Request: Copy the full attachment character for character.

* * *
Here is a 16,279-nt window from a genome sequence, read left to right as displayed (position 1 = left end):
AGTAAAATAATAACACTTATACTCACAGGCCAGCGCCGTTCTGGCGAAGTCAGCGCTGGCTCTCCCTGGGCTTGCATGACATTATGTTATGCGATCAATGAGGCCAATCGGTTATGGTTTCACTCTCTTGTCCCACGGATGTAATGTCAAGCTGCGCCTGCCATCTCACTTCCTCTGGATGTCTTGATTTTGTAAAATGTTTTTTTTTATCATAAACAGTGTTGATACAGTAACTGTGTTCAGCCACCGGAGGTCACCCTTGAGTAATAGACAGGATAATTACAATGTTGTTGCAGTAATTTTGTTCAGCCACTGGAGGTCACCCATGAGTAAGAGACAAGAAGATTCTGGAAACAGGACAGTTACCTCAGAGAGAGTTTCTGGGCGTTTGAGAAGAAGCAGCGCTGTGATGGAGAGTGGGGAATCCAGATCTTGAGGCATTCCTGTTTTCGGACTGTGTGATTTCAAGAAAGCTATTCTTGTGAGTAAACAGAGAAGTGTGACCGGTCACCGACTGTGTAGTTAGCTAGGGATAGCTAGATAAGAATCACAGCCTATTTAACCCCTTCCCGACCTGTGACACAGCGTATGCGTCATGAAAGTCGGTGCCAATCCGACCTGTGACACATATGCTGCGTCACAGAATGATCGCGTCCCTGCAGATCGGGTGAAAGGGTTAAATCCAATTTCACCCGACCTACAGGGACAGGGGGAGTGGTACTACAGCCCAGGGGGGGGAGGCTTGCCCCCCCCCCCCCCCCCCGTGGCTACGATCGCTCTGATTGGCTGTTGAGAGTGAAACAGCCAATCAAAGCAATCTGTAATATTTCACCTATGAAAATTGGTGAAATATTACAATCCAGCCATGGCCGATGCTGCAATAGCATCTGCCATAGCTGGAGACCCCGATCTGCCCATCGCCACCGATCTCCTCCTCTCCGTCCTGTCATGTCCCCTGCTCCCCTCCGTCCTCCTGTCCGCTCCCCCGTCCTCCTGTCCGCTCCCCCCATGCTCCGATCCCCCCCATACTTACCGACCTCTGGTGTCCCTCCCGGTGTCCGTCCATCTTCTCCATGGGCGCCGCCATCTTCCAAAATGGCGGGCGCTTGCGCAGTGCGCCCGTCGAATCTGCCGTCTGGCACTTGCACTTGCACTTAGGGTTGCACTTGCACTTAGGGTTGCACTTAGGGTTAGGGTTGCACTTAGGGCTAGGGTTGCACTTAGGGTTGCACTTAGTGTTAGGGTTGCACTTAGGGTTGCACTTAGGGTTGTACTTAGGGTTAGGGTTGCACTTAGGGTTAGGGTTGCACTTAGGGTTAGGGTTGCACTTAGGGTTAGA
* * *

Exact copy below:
Here is a 16,279-nt window from a genome sequence, read left to right as displayed (position 1 = left end):
AGTAAAATAATAACACTTATACTCACAGGCCAGCGCCGTTCTGGCGAAGTCAGCGCTGGCTCTCCCTGGGCTTGCATGACATTATGTTATGCGATCAATGAGGCCAATCGGTTATGGTTTCACTCTCTTGTCCCACGGATGTAATGTCAAGCTGCGCCTGCCATCTCACTTCCTCTGGATGTCTTGATTTTGTAAAATGTTTTTTTTTATCATAAACAGTGTTGATACAGTAACTGTGTTCAGCCACCGGAGGTCACCCTTGAGTAATAGACAGGATAATTACAATGTTGTTGCAGTAATTTTGTTCAGCCACTGGAGGTCACCCATGAGTAAGAGACAAGAAGATTCTGGAAACAGGACAGTTACCTCAGAGAGAGTTTCTGGGCGTTTGAGAAGAAGCAGCGCTGTGATGGAGAGTGGGGAATCCAGATCTTGAGGCATTCCTGTTTTCGGACTGTGTGATTTCAAGAAAGCTATTCTTGTGAGTAAACAGAGAAGTGTGACCGGTCACCGACTGTGTAGTTAGCTAGGGATAGCTAGATAAGAATCACAGCCTATTTAACCCCTTCCCGACCTGTGACACAGCGTATGCGTCATGAAAGTCGGTGCCAATCCGACCTGTGACACATATGCTGCGTCACAGAATGATCGCGTCCCTGCAGATCGGGTGAAAGGGTTAAATCCAATTTCACCCGACCTACAGGGACAGGGGGAGTGGTACTACAGCCCAGGGGGGGGAGGCTTGCCCCCCCCCCCCCCCCCCGTGGCTACGATCGCTCTGATTGGCTGTTGAGAGTGAAACAGCCAATCAAAGCAATCTGTAATATTTCACCTATGAAAATTGGTGAAATATTACAATCCAGCCATGGCCGATGCTGCAATAGCATCTGCCATAGCTGGAGACCCCGATCTGCCCATCGCCACCGATCTCCTCCTCTCCGTCCTGTCATGTCCCCTGCTCCCCTCCGTCCTCCTGTCCGCTCCCCCGTCCTCCTGTCCGCTCCCCCCATGCTCCGATCCCCCCCATACTTACCGACCTCTGGTGTCCCTCCCGGTGTCCGTCCATCTTCTCCATGGGCGCCGCCATCTTCCAAAATGGCGGGCGCTTGCGCAGTGCGCCCGTCGAATCTGCCGTCTGGCACTTGCACTTGCACTTAGGGTTGCACTTGCACTTAGGGTTGCACTTAGGGTTAGGGTTGCACTTAGGGCTAGGGTTGCACTTAGGGTTGCACTTAGTGTTAGGGTTGCACTTAGGGTTGCACTTAGGGTTGTACTTAGGGTTAGGGTTGCACTTAGGGTTAGGGTTGCACTTAGGGTTAGGGTTGCACTTAGGGTTAGA